ARUN RATH, HOST:
If you're just joining us, it's ALL THINGS CONSIDERED from NPR West. I'm Arun Rath.
And I'm joined here in the studio by world music DJ Betto Arcos. He's a frequent guest here on the program, and he's the host of "Global Village" on KPFK here in Los Angeles.
Betto, you have a very special treat for us today. Some weeks back, you suggested we feature some Mexican Christmas music this weekend. This week is not just you and me here chatting about CDs. You brought us an entire band here in our cozy little studio. Could you introduce us?
BETTO ARCOS: Yes. I'd like to welcome to the studio the group Cambalache. This is an east L.A. ensemble that play the music from Veracruz called son jarocho. This is a traditional roots music from the state of Veracruz in southern Mexico. And please welcome to the studio Cesar Castro who plays the requinto, also known as a guitar Radisson. He's also a vocalist and percussionist. Xochi Flores on the zapateado, the foot tapping that you're going to hear. She plays jarana. She also does vocals. Chuy Sandoval on the jarana. He's also a singer. And Juan Perez on the acoustic bass.
XOCHI FLORES, CAMBALACHE: Thank you. Thanks for having us.
RATH: Great. And what's this first song that we're going to hear?
ARCOS: The first song we're going to hear is called "La Rama," which means the tree branch. It's the symbol of the festivity of this music and tradition in Veracruz.
RATH: And we have one here in the studio with us.
ARCOS: Yes, we do. Unlike say the Christmas tree, which stays at home and you just decorate it and you put your gifts around it, this is a traveling branch. This little tree branch, which could be from any tree, you decorate it with different things, and then you walk around it with the group singing along.
RATH: And you take it with you.
ARCOS: That's right.
RATH: Great. Let's hear the song.
(SOUNDBITE OF SONG, "LA RAMA")
RATH: That's the band Cambalache with the Mexican Christmas song "La Rama," which is "The Branch," right?
ARCOS: That's right. The song says something about this coming of Baby Jesus. And then also, it's a group of musicians and people that are asking for a little gift from you as the person that is listening to this music either in the street or in a market or in somebody's house.
RATH: Oh, it's just - it was just beautiful, all of you. Thank you for sharing that with us. What can you tell us about the next song?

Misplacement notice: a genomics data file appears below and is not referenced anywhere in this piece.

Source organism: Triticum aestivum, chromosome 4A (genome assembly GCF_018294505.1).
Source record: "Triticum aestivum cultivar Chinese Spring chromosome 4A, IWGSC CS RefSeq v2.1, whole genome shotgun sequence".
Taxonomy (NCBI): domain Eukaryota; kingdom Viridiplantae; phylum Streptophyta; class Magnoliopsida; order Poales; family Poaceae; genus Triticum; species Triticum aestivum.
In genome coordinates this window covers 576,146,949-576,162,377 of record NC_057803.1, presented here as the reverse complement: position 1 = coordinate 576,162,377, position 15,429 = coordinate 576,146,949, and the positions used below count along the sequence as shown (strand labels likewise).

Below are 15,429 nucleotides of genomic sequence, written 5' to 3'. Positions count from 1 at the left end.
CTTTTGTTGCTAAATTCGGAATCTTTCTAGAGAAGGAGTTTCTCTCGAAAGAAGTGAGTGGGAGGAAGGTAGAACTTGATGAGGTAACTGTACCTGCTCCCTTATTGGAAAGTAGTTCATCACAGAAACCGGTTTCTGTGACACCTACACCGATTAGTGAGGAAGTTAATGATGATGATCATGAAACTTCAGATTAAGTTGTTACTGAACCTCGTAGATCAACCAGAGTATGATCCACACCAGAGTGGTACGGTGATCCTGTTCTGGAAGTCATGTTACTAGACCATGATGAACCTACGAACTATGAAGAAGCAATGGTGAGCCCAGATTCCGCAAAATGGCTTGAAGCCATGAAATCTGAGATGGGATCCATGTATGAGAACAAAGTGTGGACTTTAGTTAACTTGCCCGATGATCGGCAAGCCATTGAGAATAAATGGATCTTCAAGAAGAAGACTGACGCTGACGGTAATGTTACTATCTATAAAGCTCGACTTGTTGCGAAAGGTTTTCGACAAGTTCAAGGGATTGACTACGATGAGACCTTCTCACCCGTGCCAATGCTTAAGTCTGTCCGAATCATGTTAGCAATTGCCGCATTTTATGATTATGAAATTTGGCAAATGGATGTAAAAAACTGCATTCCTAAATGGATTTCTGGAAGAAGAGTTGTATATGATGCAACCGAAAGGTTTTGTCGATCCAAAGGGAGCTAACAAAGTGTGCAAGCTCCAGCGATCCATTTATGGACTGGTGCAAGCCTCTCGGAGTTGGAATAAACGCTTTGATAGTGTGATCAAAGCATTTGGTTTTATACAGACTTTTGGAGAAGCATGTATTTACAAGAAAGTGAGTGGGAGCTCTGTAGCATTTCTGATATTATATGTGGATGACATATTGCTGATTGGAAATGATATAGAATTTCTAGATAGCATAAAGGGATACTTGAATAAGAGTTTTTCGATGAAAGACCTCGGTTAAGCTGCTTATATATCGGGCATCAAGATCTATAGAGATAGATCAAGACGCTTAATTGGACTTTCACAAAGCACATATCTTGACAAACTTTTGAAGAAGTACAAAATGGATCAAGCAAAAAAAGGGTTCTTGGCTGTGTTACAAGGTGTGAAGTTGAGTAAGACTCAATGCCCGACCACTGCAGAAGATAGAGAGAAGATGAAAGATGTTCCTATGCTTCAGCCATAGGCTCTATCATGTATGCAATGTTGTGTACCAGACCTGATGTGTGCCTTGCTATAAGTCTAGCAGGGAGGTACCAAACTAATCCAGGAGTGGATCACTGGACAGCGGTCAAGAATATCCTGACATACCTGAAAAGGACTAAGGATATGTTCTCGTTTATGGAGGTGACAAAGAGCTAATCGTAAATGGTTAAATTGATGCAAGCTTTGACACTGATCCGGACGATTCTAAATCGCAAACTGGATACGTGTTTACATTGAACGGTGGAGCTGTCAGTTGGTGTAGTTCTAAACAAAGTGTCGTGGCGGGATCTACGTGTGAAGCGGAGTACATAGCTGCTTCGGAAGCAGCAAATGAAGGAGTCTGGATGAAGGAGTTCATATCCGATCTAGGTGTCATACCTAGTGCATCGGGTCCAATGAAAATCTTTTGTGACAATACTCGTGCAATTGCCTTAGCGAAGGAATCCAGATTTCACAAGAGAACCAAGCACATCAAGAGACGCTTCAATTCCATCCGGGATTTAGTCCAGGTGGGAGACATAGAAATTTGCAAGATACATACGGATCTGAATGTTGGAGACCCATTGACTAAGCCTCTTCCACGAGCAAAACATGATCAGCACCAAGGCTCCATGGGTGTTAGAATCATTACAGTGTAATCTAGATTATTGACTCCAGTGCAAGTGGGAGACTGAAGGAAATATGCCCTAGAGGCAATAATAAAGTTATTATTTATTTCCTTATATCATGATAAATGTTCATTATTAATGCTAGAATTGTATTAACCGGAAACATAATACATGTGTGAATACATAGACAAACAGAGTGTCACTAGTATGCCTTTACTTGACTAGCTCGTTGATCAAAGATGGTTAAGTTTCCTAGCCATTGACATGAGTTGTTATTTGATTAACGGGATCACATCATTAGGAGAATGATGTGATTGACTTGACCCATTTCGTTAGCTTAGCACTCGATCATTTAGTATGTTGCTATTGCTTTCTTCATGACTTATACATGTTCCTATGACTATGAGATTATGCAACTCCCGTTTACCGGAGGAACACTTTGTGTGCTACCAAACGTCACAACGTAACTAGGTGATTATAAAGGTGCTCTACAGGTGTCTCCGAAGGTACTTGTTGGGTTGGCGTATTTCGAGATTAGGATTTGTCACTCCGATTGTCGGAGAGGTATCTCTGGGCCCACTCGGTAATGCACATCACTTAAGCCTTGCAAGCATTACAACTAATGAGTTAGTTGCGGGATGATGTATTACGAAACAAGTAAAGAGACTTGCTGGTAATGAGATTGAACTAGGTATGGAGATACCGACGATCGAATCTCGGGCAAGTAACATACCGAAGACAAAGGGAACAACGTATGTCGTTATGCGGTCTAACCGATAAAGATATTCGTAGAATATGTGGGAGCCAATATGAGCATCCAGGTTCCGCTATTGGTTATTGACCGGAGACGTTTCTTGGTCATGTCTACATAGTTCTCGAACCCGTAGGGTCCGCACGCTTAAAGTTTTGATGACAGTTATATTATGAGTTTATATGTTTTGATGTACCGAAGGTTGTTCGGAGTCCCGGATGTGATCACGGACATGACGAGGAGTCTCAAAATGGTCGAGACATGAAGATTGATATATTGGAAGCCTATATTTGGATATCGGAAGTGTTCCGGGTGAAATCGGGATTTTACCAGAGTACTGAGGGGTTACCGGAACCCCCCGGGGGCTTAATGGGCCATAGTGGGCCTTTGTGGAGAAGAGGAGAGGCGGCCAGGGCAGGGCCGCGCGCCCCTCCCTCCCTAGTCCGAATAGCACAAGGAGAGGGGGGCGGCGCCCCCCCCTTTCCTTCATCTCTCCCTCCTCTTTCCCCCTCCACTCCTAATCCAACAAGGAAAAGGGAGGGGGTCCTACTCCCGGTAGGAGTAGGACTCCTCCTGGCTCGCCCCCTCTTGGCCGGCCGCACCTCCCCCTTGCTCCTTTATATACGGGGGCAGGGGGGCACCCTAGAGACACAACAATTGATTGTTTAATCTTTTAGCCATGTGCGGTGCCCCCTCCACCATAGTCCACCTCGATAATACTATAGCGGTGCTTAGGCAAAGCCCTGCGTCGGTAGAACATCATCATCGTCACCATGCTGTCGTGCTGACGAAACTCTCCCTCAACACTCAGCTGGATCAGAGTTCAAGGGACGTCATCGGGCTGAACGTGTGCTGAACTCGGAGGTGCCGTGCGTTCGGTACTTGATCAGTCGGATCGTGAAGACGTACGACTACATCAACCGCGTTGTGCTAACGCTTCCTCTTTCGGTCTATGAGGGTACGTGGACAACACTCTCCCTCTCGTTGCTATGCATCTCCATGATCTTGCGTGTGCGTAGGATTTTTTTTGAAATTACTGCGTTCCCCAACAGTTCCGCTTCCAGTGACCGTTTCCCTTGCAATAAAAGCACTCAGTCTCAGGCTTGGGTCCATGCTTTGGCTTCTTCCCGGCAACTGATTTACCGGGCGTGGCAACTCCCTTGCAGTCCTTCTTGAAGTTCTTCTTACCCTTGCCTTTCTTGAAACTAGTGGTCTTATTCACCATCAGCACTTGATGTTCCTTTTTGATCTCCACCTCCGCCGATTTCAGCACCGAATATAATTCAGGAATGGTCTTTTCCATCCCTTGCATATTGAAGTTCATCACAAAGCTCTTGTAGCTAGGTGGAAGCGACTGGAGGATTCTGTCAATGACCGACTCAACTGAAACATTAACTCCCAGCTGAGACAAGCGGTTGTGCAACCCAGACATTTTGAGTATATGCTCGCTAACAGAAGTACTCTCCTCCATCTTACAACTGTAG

ARCOS: The next tune is called "El Canelo." This is a song that I thought would be perfect for this occasion because it talks about food. This is the time of the year when we love to eat a lot of different foods. But this one - and drink as well. But this song is sort of a warning, like, watch out because if you overdrink or overeat, something might happen. Let's take a listen to "El Canelo" with Cambalache.
(SOUNDBITE OF SONG, "EL CANELO")
RATH: That is the L.A.-based band Cambalache. They're playing "El Canelo." With me is world music DJ Betto Arcos. And I want to ask all of you in the band, I don't recognize all the instruments, specifically. Are these specific to Veracruz?
CESAR CASTRO: Yes, they are.
RATH: Yeah. And say your name again for us.
CASTRO: Cesar Castro...
RATH: Cesar Castro.
CASTRO: ...from Veracruz. There are the jaranos. They come in different size. Those are the strumming instruments. And then the melodic one that I'm playing called requinto also comes in different sizes.
CASTRO: We also have violin, harp, all other instruments, and some percussion that we're going to perform.
RATH: Well, I think we're going to hear that in the next tune. Can you talk about this percussion? What have you got here?
CASTRO: Well, the tarima down here is a wooden box where you dance on top of. You make - that's a main percussion in our culture. And then we have the tambourine and the donkey jaw.
RATH: Donkey jaw, jawbone from a donkey that - is it hollowed out or - how do you - how are you making the sound on the jawbone of the...
CASTRO: After the animal dies, you dry it and you let the ants do the work, earth, worms...
RATH: Could you play a little bit just in the - so we can hear that? This is the donkey jaw.
CASTRO: This is the (unintelligible) part and the teeth.
(SOUNDBITE OF DONKEY JAW)
CASTRO: And the most interesting sound now.
(SOUNDBITE OF DONKEY JAW)
RATH: So you're strumming the stick across the teeth and then you kind of whack the jaw with your wrist to get that vibrating sound.
CASTRO: And the fork shape that it has, that's why it creates the vibration.
RATH: Like a very low tuning fork.
RATH: Nice. And, Betto, can you tell us about this last song we're going to hear?
ARCOS: The last tune is one of my favorite tunes of this musical style. The lyrics go back to the late 1700s. This is a song that has to do with the inquisition in Mexico. This song was actually censored. It was prohibited by the holy inquisition because it denounced the sexual abuses of the clergy at that time.
ARCOS: And at the same time, it uses double entendre, and the music, you'll see it's very sensual, very beautifully danced as well. It's a very special tune. It's called "El Chuchumbe."
RATH: That's Betto Arcos. He hosts the world music show "Global Village" on KPFK here in Los Angeles. We've been joined by the L.A. band Cambalache. Everyone, thank you so much.
CASTRO: Our pleasure.
CAMBALACHE: Thank you for having us.
UNIDENTIFIED MAN: It's a pleasure.
RATH: (Spanish spoken)
CAMBALACHE: (Spanish spoken)
RATH: OK, let's here that song.
(SOUNDBITE OF SONG, "EL CHUCHUMBE")
RATH: For Sunday, that's ALL THINGS CONSIDERED from NPR News. I'm Arun Rath. Check out our weekly podcast. Look for WEEKENDS on ALL THINGS CONSIDERED on iTunes or on the NPR app. Make sure you install that on all the shiny new devices you might get on Wednesday. Follow us on Twitter: @nprwatc. We're back next weekend. Have a Merry Christmas, everybody.
(SOUNDBITE OF SONG, "EL CHUCHUMBE")
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